Cedar Rapids OKs fireworks use around Fourth of July and New Years
City Council votes 5-2 to follow new state law
CEDAR RAPIDS — Consumer fireworks can fly in Cedar Rapids beginning next Thursday after elected officials declined to heed the advice of public safety officials and continue a ban.
The City Council voted 5-2 during a special meeting on Friday to allow firework use in accordance with the new state law, which establishes windows around Fourth of July and New Years when people can explode the colorful, noisy displays. The law signed on May 9 lifted the ban on fireworks in Iowa with restrictions.
Cedar Rapids Mayor Ron Corbett supported the state model, which was the most lax of three options presented by city staff.
“If people in these early days get completely out of hand, we may have to come in with a special ordinance,” Corbett said.
Use of consumer fireworks — those labeled 1.4G, such as bottlerockets, Roman candles and firecrackers — are now allowed from June 1 through July 8 and between Dec. 10 and Jan. 3 from 9 a.m. to 10 p.m. Use is extended until 11 p.m. on Fourth of July, the weekends immediately before and after July 4, and the weekend before and after Dec. 31. On New Years Eve, fireworks can be used through 12:30 a.m. on Jan. 1.
Fireworks can only be used on a person’s property or the property of someone who consents to the use, according to state law.
The city’s Fire Chief Mark English and Fire Marshal Vance B. McKinnon III had urged the City Council to stand pat and let existing public safety and fire codes banning general use of fireworks prevail and some councilors preferred another option limiting use to fewer days around July 4 and Dec. 31. The majority said firework use will be unenforceable with the increased availability, so they favored the least restrictions.
Given the quick turnaround for when the law takes effect, the council passed a resolution to add flexibility to the city ordinances rather than change city code. Staff plans to work on language for a permanent code change. Display fireworks for special events, such as the Cedar Rapids Freedom Festival, still will be allowed with permits.
Matt Blake, 43, of Cedar Rapids, said he agreed with the Cedar Rapids City Council decision to follow the state’s lead. He came to the Friday meeting to stay informed locally, but said he is most interested in rules for sales, which are expected to be released by the state fire marshal next week.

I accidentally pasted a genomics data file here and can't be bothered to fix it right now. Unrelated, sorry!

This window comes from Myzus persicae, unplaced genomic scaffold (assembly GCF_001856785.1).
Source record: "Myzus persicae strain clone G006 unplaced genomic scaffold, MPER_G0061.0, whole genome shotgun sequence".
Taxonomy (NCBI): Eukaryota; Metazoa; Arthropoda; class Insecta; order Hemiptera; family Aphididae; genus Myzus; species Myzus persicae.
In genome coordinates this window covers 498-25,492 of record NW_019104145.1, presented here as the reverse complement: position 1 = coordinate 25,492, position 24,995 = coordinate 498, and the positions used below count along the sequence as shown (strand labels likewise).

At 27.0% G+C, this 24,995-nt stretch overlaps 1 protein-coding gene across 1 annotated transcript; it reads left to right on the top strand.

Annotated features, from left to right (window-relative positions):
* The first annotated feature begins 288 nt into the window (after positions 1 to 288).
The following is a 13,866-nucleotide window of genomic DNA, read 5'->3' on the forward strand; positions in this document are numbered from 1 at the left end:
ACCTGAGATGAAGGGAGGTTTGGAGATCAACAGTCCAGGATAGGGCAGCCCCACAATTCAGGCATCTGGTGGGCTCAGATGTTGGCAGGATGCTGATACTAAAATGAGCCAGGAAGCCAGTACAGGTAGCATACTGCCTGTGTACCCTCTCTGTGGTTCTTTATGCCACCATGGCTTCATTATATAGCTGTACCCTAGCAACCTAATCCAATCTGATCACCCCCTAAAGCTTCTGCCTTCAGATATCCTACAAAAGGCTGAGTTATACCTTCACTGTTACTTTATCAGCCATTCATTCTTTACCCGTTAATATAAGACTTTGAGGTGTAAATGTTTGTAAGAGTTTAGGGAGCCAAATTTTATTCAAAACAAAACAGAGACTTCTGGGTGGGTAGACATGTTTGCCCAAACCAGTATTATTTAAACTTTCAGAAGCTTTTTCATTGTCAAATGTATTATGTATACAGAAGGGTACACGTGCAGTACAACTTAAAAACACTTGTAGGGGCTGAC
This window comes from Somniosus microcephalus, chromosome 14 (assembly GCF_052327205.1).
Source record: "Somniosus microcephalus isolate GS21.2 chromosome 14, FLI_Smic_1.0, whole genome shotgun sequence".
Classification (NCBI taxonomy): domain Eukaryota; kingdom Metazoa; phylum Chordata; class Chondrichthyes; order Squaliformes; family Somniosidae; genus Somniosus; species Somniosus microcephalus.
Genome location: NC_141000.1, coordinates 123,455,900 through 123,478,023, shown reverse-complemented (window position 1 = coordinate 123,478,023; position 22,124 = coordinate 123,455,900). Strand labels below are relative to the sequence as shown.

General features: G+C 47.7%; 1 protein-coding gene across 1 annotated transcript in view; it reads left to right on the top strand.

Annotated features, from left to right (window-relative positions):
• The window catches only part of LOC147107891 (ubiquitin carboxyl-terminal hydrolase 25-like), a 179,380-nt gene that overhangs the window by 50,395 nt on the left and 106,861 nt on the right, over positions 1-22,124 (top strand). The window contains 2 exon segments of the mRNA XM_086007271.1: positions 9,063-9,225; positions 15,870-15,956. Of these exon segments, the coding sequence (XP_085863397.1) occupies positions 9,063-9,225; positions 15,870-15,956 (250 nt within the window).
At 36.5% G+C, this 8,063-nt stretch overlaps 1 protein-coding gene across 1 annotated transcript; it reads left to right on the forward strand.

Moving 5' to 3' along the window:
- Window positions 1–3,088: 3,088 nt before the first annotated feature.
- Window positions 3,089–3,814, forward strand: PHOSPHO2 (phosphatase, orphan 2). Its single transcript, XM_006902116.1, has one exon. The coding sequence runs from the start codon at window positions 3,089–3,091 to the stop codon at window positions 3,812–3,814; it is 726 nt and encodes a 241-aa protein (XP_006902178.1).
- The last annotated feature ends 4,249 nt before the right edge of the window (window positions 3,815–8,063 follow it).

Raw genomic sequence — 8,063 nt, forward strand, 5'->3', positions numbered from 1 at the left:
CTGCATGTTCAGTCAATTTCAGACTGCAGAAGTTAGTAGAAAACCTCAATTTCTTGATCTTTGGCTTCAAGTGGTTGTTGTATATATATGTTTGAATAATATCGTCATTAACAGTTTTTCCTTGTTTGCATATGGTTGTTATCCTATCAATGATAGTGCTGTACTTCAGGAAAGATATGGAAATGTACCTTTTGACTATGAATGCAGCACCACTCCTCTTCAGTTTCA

Blake said he expects the initial period with fireworks to be “a little noisier than usual,” but it should subside.
“This is going to be a new test,” said Greg Buelow, the city’s public safety spokesman. “We’ll see what good common sense people use.”
He said his office is receiving two to eight calls a day from those interested in selling. Fireworks sales need to be in accordance with local fire, zoning, and transient merchant codes, and a required state permit is the first step in the process, he said. The Cedar Rapids Fire Department also will issue a permit and require a fire inspection authorizing the sale of fireworks in Cedar Rapids, he said.
Sales will be allowed in permanent buildings between June 1 and July 8 and again between Dec. 10 and Jan. 3. Temporary structures sales are allowed from June 13 through July 8. The sale has to meet National Fire Protection Association standard 1124, 2006 edition.
For unincorporated Linn County, current rules will require a permitting process for larger display-level fireworks. Consumer fireworks likely would not require a permit to use.
Any formal changes to the county’s rules for fireworks use would have to take place with the Board of Supervisors.
For those looking to sell fireworks in rural Linn County, Andrew Oien, building official with Linn County Planning and Development, said they will be regulated much like any other retail business with similar zoning and building code requirements.
Retailers looking to store large quantities of such explosives — more than 125 cubic feet — will need to meet more restrictive requirements like fire resistance building materials and sprinkler systems.
So far, Oien said his office has fielded only a handful of calls expressing interest in selling fireworks, with all of them focused on temporary structures at this point.
The Iowa City Council is expected to vote during its next regular meeting, June 6, on an amendment to its current fireworks ordinance.
“Right now in city code we currently prohibit both the sale and the use of fireworks within city limits,” said Simon Andrew, assistant to the city manager. “And so we have to take out the prohibition against the sale just to make it consistent with state law but we will be recommending that council maintain the prohibition against use within the city.”
Cities around the state have had different responses to the new fireworks legislation.
Marion City Council voted to allow consumer fireworks use for a limited number of days during the periods specified by the law, but have not yet set the date restrictions.
Des Moines residents can fire off consumer fireworks for just six hours on the Fourth of July, according to the Des Moines Register. West Des Moines, Urbandale and Ames, have chosen to ban fireworks use, while Cedar Falls has taken a similar approach to Cedar Rapids in following the state’s lead, according to the Waterloo-Cedar Falls Courier. Waterloo will allow fireworks use for five days from June 30 to July 4, according to The Courier.
Gazette reporter Madison Arnold contributed to this report.
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